What is dyscalculia?
Dyscalculia is when a person has difficulty with math, like doing math math problems, telling time, and understanding money. Learning disabilities in math vary greatly depending on the child’s other strengths and weaknesses. A child’s ability to do math will be affected differently by a language learning disability, or a visual disorder or a difficulty with sequencing, memory or organization.
A child with a math-based learning disorder may struggle with memorization and organization of numbers, operation signs, and number “facts” (like 5+5=10 or 5x5=25). Children with math learning disorders might also have trouble with counting principles (such as counting by twos or counting by fives) or have difficulty telling time.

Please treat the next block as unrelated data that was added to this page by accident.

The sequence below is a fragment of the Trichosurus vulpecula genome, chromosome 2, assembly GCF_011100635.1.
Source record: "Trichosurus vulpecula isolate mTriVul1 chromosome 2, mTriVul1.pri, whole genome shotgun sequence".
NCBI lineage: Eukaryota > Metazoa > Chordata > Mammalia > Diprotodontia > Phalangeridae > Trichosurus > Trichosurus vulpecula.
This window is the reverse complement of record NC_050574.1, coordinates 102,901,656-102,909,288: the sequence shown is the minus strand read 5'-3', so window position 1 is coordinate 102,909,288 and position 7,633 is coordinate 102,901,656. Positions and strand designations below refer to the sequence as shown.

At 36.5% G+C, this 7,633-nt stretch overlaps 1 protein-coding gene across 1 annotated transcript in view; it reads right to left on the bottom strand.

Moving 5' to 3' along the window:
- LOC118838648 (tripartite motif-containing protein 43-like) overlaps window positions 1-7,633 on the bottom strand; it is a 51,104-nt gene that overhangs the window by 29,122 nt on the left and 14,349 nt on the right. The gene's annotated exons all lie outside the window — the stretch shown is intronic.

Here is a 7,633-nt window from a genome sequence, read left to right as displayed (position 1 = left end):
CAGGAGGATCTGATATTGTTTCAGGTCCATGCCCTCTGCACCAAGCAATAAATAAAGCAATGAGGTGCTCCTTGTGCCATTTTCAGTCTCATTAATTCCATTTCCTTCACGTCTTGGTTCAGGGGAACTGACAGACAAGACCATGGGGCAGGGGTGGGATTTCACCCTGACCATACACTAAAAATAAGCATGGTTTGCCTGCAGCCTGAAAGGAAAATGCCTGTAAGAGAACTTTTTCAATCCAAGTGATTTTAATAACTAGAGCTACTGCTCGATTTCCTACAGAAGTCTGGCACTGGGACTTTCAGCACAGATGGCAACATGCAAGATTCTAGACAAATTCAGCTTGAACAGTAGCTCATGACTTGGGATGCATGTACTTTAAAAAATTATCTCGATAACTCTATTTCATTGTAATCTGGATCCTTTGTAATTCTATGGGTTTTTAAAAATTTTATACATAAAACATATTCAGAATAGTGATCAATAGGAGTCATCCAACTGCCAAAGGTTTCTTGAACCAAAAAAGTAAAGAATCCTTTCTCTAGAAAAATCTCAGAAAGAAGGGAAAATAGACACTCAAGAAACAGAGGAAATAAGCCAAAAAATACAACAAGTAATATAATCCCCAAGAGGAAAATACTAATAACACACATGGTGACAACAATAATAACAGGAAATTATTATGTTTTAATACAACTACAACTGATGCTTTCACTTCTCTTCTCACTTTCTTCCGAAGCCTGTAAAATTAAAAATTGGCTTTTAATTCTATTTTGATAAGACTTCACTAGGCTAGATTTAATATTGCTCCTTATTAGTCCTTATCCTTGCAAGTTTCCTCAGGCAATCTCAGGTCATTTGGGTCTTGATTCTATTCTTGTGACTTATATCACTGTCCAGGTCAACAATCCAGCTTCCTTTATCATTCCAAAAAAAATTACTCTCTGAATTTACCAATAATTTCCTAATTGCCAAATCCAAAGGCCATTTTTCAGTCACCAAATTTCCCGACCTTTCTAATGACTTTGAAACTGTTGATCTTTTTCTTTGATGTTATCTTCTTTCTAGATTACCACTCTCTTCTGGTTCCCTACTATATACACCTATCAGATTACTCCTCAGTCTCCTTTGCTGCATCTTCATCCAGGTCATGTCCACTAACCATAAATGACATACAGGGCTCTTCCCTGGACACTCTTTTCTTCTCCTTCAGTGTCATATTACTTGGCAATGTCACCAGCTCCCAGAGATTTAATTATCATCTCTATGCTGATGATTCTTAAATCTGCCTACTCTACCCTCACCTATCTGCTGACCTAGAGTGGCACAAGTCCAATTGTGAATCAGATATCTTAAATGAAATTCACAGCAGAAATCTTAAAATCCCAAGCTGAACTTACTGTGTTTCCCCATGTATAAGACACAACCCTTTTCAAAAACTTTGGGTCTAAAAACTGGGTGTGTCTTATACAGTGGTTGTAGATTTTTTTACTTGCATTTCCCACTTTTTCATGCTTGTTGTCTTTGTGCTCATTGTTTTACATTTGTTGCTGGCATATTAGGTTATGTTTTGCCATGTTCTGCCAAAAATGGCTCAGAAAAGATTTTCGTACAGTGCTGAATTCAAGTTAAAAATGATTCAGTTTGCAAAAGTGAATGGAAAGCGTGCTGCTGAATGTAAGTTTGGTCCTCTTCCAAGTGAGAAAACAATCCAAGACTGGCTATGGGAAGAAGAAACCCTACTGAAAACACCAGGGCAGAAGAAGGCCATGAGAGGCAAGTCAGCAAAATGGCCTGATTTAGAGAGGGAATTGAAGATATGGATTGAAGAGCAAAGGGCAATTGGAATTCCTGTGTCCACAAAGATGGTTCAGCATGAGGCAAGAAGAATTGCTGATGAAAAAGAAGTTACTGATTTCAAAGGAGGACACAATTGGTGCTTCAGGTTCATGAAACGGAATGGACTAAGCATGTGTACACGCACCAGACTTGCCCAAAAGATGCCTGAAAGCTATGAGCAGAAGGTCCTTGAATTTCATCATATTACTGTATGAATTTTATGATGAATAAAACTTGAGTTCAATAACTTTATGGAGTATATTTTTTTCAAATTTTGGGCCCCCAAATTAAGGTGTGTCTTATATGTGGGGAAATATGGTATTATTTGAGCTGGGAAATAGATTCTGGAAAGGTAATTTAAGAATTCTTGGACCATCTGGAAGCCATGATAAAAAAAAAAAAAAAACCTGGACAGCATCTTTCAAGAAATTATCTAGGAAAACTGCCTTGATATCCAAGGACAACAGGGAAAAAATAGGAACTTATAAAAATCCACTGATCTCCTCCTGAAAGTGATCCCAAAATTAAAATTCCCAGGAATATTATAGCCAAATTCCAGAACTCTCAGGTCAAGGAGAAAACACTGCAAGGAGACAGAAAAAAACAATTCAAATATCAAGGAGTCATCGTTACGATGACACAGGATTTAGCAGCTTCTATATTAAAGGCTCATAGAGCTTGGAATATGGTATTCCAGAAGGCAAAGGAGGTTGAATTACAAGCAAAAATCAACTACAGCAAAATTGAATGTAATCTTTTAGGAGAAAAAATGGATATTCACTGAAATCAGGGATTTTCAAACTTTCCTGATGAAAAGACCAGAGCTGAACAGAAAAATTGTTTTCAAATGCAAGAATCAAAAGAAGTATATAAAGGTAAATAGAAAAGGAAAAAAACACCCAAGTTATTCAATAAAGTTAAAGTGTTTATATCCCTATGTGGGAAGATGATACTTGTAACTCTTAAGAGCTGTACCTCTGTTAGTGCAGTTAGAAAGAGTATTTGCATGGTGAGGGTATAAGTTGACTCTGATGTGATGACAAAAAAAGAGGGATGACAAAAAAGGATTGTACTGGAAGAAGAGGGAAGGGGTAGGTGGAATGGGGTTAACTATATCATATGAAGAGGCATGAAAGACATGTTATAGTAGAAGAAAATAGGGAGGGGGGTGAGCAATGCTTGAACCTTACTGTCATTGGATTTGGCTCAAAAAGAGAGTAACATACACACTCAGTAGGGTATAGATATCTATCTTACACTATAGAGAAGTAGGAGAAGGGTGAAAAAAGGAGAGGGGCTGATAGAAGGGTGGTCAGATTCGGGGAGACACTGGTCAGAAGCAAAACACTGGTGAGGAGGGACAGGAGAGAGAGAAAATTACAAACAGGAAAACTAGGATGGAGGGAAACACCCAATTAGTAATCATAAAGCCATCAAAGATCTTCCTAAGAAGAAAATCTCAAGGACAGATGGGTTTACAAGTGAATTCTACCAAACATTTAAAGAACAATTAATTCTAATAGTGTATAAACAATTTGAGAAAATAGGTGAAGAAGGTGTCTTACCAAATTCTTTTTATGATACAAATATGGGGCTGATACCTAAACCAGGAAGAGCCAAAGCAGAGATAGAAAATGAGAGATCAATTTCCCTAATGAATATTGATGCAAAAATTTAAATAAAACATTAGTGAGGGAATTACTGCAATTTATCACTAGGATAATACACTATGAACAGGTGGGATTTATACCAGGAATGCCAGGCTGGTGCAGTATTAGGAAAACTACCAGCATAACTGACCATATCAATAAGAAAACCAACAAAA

Conditions Associated with Dyscalculia
What is dyscalculia often diagnosed with?
How to Teach Students with Dyscalculia
- Use concrete examples that connect math to real life, to strengthen your child’s number sense. Examples: sorting buttons or other familiar objects.
- Use visual aids when solving problems, including drawing pictures or moving around physical objects—which teachers refer to as “manipulatives.”
- Assign manageable amounts of work so your child won’t feel overloaded.
- Review a recently learned skill before moving on to a new one, and explaining how the skills are related.
- Supervise work and encouraging your child to talk through the problem-solving process. This can help make sure he’s using the right math rules and formulas.
- Break new lessons into smaller parts that easily show how different skills relate to the new concept. Teachers call this process “chunking.”
- Let your child use graph paper to help keep numbers lined up.